A Trip to the Balkans Is Not Far from Home by Angela Rieck


This past summer I went on an almost 2-week vacation in the Balkans. The itinerary featured the usual tours of churches and palaces, but we were also able to learn their history, shifting borders, frequent wars, the devastating impact of being on the wrong side of both WWI and WWII and how communism set them back almost 50 years.

I was riveted by my conversations with Serbs and Croats about the conflict within the former Yugoslavia.  In a disconcerting series of he-said/she said reminiscences, there were but a few things that they could agree upon.

They agreed that:  

  1. Tito was widely respected for his ability to manipulate both the United States and USSR to benefit Yugoslavia.  He was also hailed for his ability to unite the different Slavic groups into single country, called Yugoslavia, which actually means “Southern Slavs.”

  2. Southern Slavs define themselves by ethnicity, not by nationality: Serbs, Slovenes, Albanians, Croats, Bosnian Muslims, Macedonians, Hungarians, Montenegrins.

  3. In many cases, the differences between these ethnicities are small. For example, the differences between the language of Serbs and Croats is similar to the differences between American and British English.  Serbs are Eastern Orthodox Christians and Croats are Catholic, which are religions that share more similarities than differences. I asked a Croatian homeowner if she was able to distinguish between a Serbian or Croat on the street and the answer was “no”, but she was quick to report that she deeply disliked Serbians and would not welcome one into their family.

  4. Old resentments from past transgressions are reinforced in each generation.  For example, a Serbian speaker spoke disparagingly of the Bosnian Muslims, former Southern Slavs who converted to Islam hundreds of years ago to receive preferential treatment during the Ottoman Rule.

So how did this disintegration and subsequent wars happen?  Tito died in 1980 leaving no succession plan. What followed was a series of power grabs made more volatile by the dissolution of the Soviet Union.  Ultimately a right-wing Serbian nationalist, Milosevic, emerged as the leader of Yugoslavia. Recognizing that a unified Yugoslavia was no longer possible, Milosevic’s party tried to build a greater Serbia by absorbing territories with a sizable population of Serbs.  His Serbian-centered policies fueled resentment, causing the provinces to secede. While Serbia was content to lose Slovenia because it had a small population of Serbs, it refused to accept the independence of Croatia, which, at the time, had a substantial Serbian population.

So Serbia bombed a defenseless Croatia.  Then both Serbians and Croatians turned their attention to Bosnia with its high populations of Croats and Serbs.  They killed over 100,000 people in an effort to ethnically cleanse and therefore claim, the country.

NATO attempted to halt Serbia’s aggression and ethnic cleansing by bombing Belgrade. The Serbs still resent it and feel that they have been misrepresented as the “bad guys”. We met the exiled King of Serbia who made it a point to scorn the bombing, acting as if it were some kind of Western “spanking” (my words). According to the Serbs, Milosevic was elected only once. He lost the popular vote in the subsequent election and ended elections.  The Serbian people insist that thousands of people took to the streets daily in an effort to protest his policies and force his resignation. The problem is that the President of a country is its face to the rest of the world. We see Milosevic, they see a people who didn’t support him.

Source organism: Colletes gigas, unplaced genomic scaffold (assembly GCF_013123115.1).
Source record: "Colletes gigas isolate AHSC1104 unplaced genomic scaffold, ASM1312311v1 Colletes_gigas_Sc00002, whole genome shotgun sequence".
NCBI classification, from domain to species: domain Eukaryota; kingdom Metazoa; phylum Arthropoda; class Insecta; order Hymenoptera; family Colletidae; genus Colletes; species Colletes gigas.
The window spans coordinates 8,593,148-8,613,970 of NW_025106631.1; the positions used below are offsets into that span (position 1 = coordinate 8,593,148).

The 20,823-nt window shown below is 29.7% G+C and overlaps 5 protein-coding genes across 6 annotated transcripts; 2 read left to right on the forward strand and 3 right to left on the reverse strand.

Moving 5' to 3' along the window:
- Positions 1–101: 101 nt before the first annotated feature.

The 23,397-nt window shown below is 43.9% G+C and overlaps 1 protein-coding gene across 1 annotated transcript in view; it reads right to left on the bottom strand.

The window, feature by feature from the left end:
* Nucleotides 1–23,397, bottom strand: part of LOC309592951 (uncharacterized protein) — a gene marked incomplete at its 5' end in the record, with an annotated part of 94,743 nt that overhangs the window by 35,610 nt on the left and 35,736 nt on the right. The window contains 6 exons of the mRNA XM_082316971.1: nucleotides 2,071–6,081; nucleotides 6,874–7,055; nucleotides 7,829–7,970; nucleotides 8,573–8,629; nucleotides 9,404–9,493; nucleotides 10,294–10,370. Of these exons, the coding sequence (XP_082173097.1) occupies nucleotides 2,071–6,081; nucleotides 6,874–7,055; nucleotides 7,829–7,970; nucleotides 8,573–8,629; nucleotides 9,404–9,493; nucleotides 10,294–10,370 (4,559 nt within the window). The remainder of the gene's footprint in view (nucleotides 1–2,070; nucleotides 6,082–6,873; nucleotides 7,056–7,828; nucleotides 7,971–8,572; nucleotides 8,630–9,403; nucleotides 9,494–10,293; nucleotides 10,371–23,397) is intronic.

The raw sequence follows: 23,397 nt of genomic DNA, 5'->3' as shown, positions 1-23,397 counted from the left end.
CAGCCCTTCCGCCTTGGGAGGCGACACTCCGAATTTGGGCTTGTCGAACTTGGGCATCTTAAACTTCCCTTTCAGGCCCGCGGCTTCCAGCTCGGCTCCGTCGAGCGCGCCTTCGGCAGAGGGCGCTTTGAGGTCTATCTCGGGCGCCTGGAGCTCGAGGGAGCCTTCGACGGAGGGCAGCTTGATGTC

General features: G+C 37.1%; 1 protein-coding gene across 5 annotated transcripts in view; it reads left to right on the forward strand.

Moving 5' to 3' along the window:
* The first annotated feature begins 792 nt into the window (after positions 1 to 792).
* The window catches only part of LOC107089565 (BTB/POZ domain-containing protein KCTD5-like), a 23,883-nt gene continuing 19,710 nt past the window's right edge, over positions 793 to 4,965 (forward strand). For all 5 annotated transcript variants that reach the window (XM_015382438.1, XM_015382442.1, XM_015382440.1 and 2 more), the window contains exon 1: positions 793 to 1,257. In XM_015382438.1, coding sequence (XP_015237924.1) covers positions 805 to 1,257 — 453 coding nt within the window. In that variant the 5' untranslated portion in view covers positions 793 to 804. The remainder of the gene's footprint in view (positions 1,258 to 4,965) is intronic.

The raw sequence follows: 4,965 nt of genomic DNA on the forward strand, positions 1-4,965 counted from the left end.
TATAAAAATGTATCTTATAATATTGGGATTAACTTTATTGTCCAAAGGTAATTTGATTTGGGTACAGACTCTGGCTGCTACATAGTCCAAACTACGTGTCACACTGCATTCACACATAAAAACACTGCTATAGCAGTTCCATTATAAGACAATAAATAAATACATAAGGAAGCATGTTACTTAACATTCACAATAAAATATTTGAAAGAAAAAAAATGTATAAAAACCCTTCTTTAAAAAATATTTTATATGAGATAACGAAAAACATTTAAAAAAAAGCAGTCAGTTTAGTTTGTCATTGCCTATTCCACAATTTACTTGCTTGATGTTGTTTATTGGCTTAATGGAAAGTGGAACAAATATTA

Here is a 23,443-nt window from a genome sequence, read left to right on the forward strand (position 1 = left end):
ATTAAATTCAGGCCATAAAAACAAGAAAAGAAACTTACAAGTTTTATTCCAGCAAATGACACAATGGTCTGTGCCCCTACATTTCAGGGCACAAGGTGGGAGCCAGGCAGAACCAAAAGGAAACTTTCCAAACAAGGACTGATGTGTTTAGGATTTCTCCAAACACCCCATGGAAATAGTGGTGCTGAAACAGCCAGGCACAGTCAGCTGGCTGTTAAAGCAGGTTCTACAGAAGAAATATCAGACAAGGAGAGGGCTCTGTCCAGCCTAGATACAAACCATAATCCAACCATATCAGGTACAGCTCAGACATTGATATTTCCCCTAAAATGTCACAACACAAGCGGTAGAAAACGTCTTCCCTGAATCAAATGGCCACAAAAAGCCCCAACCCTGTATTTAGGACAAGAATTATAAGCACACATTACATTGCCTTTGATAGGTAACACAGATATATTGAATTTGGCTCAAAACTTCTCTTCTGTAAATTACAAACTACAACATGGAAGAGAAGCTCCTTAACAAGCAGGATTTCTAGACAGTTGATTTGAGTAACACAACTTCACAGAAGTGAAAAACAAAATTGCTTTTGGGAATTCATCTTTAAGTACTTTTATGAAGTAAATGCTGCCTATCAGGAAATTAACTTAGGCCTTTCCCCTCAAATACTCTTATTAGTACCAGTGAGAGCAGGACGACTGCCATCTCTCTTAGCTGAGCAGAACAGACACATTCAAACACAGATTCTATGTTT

Before our 2016 election, I would have been dismissive of Serbian complaints about their leadership, after all, they elected him.  But while they were new to the elective process, we have more than 200 years of elections; yet today we have a president who was not elected by the majority, in a possibly rigged election and we are equally powerless.  

Recent political activity is disturbing, approximately 70% of Americans oppose a “wall” to keep the “others” out; yet the President was willing to shutdown the government and negatively impact a large number of people seeking the financing to build it.  Unquestionably, Milosevic’s behavior was more devastating, but the parallels are disconcerting. We can only hope that our democracy is strong enough to repel the malevolent forces that lie in wait.

Angela Rieck was born and raised on a farm in Caroline County. After receiving her PhD in Mathematical Psychology from the University of Maryland, she worked as a scientist at Bell Laboratories in New Jersey. Throughout her career, she held management jobs at AT&T, HP and Medco, finally retiring as a corporate executive for a large financial services company. Angela is also a wife, mother and an active volunteer serving on the Morris County School Board for 13 years and fostering and rehabilitating over 200 dogs. After the death of her husband, Dr. Rieck returned to the Eastern Shore to be with her siblings. With a daughter living and working in New York City, she and her dogs now split their time between Talbot County and Key West, FL.  


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